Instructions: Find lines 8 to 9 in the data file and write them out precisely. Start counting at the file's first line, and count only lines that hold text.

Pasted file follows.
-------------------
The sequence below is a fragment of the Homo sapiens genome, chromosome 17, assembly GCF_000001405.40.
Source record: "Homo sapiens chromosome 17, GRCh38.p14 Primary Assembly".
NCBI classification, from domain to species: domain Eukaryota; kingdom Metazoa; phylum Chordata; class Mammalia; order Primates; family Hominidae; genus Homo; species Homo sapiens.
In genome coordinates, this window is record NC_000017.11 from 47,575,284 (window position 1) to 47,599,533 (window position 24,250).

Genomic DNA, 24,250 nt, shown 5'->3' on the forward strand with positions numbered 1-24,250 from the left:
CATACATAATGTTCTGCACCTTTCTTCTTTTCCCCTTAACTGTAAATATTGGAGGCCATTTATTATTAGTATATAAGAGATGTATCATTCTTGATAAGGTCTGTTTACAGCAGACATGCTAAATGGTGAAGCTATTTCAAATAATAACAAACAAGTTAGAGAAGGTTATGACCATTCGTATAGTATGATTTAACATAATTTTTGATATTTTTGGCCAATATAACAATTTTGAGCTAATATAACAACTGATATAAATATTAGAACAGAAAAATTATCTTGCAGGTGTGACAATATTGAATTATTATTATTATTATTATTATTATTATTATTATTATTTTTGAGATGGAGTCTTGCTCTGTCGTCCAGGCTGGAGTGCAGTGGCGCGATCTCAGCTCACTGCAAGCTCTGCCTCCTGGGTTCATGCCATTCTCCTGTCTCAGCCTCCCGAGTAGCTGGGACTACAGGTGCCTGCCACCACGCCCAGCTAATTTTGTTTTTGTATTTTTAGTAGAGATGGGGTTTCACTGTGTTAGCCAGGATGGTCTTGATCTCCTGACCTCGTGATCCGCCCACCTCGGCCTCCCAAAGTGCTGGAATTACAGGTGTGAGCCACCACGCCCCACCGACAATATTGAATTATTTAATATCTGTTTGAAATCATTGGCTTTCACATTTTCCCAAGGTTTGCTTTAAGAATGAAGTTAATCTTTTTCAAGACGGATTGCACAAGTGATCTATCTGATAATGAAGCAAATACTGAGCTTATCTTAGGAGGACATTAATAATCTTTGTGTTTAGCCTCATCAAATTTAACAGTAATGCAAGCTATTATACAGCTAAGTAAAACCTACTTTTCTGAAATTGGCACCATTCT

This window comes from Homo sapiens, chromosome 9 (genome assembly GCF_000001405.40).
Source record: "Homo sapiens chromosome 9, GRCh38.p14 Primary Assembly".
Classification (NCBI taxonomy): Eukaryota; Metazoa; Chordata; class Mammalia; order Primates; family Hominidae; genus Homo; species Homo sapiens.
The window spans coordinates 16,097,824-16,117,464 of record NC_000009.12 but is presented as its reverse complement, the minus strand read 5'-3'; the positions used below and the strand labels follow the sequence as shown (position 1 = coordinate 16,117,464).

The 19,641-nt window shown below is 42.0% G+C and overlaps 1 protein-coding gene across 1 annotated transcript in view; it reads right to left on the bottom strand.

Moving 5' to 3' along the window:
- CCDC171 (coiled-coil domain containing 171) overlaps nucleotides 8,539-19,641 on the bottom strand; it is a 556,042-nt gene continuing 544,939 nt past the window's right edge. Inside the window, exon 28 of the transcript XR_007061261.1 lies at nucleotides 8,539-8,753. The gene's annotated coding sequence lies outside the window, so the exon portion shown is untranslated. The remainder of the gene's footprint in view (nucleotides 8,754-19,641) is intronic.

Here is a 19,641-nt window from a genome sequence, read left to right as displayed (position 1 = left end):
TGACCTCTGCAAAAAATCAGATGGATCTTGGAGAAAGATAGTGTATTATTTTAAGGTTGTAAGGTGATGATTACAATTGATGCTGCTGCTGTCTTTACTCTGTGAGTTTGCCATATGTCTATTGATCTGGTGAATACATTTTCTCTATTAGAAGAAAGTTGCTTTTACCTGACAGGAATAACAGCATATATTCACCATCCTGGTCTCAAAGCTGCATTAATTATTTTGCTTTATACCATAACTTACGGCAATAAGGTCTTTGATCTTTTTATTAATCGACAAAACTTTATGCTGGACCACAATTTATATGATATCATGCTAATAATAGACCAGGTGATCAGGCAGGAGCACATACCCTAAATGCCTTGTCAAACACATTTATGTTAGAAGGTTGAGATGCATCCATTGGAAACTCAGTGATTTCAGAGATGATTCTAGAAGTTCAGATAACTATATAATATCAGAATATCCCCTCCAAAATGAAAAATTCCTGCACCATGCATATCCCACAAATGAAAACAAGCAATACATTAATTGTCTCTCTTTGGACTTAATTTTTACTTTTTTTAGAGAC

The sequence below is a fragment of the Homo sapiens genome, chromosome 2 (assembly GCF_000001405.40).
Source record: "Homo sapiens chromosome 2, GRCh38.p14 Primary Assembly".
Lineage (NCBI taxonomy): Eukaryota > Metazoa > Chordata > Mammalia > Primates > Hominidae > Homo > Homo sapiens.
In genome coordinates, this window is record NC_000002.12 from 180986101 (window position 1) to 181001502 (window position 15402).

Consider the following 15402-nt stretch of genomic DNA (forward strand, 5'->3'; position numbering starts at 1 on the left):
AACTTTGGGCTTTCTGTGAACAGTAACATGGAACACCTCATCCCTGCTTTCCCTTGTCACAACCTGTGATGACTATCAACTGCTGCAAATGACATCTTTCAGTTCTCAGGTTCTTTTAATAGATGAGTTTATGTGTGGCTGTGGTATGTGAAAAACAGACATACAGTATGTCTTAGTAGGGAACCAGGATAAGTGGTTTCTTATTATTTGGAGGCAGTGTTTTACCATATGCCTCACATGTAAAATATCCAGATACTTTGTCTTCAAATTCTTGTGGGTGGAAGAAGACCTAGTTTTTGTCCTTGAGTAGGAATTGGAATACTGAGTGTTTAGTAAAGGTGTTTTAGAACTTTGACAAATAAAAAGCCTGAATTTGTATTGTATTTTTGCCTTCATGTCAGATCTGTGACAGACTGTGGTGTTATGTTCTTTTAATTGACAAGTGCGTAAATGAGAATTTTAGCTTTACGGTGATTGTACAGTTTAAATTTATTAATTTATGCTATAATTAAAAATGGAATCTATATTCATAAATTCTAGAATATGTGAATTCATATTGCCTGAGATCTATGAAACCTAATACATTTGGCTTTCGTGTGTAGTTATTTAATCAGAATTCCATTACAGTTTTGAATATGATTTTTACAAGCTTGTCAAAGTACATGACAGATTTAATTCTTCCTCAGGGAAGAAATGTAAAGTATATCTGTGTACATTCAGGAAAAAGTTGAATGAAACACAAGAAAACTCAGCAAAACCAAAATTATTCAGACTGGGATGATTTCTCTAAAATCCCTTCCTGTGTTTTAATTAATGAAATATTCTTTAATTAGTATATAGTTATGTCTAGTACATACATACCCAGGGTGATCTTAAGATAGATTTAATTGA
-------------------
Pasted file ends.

Source record: "Homo sapiens chromosome 9, GRCh38.p14 Primary Assembly".
Classification (NCBI taxonomy): Eukaryota; Metazoa; Chordata; class Mammalia; order Primates; family Hominidae; genus Homo; species Homo sapiens.